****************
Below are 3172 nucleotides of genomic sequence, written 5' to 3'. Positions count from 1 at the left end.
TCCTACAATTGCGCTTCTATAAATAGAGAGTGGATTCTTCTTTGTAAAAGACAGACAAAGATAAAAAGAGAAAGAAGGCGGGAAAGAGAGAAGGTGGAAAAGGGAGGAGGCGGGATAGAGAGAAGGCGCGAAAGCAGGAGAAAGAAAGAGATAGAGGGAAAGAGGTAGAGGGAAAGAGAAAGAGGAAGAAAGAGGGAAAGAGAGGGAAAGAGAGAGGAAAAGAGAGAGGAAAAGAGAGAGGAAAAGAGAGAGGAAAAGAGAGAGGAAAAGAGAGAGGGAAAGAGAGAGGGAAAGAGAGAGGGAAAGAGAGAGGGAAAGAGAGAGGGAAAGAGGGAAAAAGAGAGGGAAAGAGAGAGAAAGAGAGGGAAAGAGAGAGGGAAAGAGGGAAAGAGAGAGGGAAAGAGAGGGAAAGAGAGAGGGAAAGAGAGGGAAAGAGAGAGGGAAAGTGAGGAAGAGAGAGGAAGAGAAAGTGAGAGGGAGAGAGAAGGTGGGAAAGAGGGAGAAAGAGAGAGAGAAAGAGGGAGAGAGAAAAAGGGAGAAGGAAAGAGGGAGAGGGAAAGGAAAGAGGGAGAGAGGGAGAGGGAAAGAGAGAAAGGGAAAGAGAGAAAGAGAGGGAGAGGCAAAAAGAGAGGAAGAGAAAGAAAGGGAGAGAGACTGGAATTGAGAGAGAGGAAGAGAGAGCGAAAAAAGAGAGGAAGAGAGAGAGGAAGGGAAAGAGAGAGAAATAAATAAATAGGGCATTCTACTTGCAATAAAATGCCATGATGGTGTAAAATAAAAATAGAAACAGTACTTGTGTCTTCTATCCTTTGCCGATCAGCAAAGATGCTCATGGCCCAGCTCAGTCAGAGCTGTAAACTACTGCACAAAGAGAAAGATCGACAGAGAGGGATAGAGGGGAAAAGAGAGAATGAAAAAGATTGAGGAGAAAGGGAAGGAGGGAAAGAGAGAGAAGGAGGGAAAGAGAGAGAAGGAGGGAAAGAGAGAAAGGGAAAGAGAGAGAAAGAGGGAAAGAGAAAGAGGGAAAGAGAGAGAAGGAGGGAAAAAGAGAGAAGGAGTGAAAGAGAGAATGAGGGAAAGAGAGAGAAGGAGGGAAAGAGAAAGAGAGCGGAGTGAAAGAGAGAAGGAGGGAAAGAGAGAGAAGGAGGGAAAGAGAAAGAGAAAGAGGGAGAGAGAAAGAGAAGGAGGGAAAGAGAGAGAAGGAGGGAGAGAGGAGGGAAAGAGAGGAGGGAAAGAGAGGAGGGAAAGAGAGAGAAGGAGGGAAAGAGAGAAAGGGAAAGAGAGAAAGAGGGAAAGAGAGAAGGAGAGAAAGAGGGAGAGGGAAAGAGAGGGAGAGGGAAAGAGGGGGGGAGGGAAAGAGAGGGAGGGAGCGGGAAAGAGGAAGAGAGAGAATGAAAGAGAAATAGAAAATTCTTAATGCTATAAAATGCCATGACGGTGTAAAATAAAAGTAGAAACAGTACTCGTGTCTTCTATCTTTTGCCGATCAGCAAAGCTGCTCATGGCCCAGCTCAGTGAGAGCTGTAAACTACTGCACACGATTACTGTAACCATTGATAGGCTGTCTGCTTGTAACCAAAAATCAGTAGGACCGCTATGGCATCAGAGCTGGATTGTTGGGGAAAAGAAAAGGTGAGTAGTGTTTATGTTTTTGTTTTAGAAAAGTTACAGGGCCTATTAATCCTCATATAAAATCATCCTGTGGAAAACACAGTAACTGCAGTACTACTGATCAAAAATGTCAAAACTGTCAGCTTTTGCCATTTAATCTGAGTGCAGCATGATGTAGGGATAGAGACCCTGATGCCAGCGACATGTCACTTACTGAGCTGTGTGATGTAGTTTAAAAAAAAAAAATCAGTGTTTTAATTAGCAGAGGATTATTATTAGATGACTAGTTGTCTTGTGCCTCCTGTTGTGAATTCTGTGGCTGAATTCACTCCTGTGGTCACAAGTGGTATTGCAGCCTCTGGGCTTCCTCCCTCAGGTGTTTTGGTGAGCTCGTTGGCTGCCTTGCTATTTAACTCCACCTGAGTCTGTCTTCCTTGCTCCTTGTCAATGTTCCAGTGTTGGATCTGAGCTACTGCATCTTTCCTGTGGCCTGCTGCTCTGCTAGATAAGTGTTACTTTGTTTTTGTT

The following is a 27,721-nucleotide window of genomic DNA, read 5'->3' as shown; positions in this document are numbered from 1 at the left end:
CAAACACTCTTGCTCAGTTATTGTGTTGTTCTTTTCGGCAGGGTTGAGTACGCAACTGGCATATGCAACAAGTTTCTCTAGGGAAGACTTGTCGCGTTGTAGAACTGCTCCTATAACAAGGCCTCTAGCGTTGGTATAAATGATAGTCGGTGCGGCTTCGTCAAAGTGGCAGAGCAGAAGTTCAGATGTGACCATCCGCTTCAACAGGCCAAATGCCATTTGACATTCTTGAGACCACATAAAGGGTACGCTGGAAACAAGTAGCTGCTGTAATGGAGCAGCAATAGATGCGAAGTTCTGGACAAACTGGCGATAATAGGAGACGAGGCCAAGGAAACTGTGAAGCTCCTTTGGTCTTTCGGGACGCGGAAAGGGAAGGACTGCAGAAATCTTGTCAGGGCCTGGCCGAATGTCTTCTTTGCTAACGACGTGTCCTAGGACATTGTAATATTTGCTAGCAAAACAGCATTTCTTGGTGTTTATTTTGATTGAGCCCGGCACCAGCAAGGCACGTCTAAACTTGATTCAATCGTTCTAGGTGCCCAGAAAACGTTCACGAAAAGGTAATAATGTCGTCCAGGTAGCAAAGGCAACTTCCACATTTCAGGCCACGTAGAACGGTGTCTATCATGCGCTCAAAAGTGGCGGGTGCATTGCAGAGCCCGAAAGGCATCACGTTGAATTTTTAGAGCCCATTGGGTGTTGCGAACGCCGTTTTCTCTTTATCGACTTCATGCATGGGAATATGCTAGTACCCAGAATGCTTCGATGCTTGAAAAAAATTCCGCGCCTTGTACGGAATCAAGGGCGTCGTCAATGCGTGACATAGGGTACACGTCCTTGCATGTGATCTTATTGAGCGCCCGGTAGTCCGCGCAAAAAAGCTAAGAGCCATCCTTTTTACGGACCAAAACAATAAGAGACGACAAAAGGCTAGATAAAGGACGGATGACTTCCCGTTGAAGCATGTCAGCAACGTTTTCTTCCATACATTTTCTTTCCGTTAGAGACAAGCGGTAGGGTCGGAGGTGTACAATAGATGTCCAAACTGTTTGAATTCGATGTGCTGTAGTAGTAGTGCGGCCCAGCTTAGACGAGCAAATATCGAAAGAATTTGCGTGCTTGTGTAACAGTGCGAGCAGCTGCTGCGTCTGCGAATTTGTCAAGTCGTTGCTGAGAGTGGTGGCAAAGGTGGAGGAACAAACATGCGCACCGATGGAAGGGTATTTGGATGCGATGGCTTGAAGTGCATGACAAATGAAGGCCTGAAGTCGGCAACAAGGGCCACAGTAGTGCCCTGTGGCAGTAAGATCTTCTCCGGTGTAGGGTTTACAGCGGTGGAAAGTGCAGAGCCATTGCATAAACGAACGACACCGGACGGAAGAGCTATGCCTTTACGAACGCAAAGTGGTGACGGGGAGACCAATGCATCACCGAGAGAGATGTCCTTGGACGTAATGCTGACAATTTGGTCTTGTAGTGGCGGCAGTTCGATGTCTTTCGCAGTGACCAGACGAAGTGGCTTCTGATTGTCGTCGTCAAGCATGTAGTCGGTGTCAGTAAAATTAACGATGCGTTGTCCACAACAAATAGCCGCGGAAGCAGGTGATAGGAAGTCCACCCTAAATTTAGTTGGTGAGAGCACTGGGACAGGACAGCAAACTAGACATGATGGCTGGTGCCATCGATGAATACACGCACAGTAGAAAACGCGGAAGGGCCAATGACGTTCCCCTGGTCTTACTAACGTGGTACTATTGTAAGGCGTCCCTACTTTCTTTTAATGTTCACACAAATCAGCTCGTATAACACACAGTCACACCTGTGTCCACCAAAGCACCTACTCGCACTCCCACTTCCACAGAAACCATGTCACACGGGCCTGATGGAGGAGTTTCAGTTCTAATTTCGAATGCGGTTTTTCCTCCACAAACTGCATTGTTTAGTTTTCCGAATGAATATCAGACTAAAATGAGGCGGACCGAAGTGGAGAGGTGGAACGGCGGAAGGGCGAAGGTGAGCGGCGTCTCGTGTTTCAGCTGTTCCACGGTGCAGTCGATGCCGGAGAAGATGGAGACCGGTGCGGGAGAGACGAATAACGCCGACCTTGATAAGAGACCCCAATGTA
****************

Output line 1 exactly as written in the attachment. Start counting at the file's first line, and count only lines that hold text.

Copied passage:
Below are 3172 nucleotides of genomic sequence, written 5' to 3'. Positions count from 1 at the left end.